FYI, I do realize that "scraping the bowl" is a technically incorrect description because the paddle/dasher/whatchamacallit does not move -- it's the bowl that moves,instead. Still wondering if a fairly thick layer normally builds up on the walls and bottom of these bowls, thus reducing the level of coldness available to the rest of the ingredients, however.
I have a Cuisinart with a gel-filled bowl. Don't know the model # but the exterior resembles a bucket if that's helpful.
I am less bothered by the problem you describe than the ice cream continuing to freeze to the side when the powers turned off and you're trying to unload the bowl. I end up losing 10% of what I've made and/or my hands being a cold, wet mess.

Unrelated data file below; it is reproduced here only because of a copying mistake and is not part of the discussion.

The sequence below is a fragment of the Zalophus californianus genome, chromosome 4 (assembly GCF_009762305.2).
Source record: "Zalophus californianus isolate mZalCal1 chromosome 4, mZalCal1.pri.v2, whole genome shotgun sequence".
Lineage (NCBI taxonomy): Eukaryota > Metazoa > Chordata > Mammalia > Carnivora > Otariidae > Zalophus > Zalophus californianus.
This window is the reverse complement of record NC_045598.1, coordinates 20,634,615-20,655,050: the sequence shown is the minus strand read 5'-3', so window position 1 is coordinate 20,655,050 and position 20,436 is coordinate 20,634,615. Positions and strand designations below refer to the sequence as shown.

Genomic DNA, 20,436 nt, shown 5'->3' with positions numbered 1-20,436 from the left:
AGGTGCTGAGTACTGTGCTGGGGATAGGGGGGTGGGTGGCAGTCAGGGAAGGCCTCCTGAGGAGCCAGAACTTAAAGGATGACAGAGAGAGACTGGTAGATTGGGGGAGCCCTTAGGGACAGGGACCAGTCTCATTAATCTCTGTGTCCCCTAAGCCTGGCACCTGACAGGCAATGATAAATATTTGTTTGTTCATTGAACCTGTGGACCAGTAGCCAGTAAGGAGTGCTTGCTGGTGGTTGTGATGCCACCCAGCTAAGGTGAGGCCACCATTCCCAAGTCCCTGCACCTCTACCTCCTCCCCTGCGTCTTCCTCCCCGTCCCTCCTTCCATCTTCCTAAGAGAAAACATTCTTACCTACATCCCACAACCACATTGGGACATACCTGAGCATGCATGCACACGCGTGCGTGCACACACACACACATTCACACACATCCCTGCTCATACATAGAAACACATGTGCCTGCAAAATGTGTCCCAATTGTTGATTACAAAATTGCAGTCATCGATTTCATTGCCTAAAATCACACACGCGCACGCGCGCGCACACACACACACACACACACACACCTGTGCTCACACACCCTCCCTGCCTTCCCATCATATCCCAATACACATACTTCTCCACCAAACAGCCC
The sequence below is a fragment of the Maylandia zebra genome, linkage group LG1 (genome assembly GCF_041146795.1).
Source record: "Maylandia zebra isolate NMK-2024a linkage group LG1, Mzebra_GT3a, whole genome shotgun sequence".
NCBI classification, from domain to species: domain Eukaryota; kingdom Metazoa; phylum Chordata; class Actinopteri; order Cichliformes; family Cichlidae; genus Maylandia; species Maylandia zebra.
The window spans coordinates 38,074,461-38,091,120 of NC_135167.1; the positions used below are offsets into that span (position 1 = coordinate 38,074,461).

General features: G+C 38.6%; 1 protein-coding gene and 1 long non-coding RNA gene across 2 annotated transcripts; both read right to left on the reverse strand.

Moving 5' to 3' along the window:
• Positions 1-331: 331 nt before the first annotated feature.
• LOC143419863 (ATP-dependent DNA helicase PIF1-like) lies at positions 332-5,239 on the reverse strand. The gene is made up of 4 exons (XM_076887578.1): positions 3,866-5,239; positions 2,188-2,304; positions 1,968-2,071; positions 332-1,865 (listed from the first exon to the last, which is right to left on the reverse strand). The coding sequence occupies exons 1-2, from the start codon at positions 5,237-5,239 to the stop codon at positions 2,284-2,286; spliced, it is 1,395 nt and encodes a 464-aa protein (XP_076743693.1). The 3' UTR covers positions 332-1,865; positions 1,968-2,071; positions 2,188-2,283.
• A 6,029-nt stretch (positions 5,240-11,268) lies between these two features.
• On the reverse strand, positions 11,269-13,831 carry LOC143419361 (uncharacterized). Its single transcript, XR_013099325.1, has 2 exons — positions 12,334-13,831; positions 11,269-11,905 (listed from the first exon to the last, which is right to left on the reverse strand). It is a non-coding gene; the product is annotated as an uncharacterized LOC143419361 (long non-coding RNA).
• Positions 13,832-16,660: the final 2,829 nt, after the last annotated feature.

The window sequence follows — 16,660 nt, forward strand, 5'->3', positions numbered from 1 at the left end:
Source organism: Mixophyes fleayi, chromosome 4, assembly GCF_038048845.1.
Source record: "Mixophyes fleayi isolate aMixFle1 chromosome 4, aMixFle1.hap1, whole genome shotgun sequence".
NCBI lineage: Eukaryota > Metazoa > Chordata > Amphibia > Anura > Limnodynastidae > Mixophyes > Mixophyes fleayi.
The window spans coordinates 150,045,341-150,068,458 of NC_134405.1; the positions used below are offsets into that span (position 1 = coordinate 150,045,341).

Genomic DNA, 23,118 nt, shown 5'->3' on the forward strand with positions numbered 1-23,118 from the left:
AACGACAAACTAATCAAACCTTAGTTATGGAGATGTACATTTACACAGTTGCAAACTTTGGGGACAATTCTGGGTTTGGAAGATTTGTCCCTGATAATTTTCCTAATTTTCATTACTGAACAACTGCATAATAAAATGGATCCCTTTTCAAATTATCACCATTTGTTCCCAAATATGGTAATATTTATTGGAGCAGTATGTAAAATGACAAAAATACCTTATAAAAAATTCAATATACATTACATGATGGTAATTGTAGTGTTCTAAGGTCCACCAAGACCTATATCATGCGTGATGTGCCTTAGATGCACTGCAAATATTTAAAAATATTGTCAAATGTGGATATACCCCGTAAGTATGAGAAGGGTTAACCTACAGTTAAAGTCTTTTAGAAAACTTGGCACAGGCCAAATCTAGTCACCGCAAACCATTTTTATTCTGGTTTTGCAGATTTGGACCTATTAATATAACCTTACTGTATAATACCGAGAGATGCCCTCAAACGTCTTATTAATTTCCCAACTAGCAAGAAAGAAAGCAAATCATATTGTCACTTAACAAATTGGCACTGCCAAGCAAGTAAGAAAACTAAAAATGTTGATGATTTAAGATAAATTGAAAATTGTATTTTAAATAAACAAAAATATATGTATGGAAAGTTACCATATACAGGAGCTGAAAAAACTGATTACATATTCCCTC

Plus the dasher is a joke, it doesn't work air into the ice cream.
I have gone back to a 30 yo Waring Ice Cream Parlor machine that is a small ice & brine-type machine that operates on a tray or 2 of ice cubes and ordinary table salt. What I get out of it is vastly superior.
Waring doesn't make them anymore but you can still find them on eBay. I buy the ones I can find for spare parts. ...tho the only part I've ever had to replace was the plastic top to the canister.
You don't need to plan ice cream making 24 hours in advance. You can make one flavor and turn around and make another or as many more as you want. Nothing is taking up freezer space. And it can handle chunky inclusions.
Just table salt.. like Mortons? or kosher salt? Now that I could handle. The idea of having to fuss with rock salt,packing ice in, etc etc was a total off-put ;) for me.
What is the interior canister, and the dasher itself, made of on the Ice Cream Parlor machine? Plastic or metal?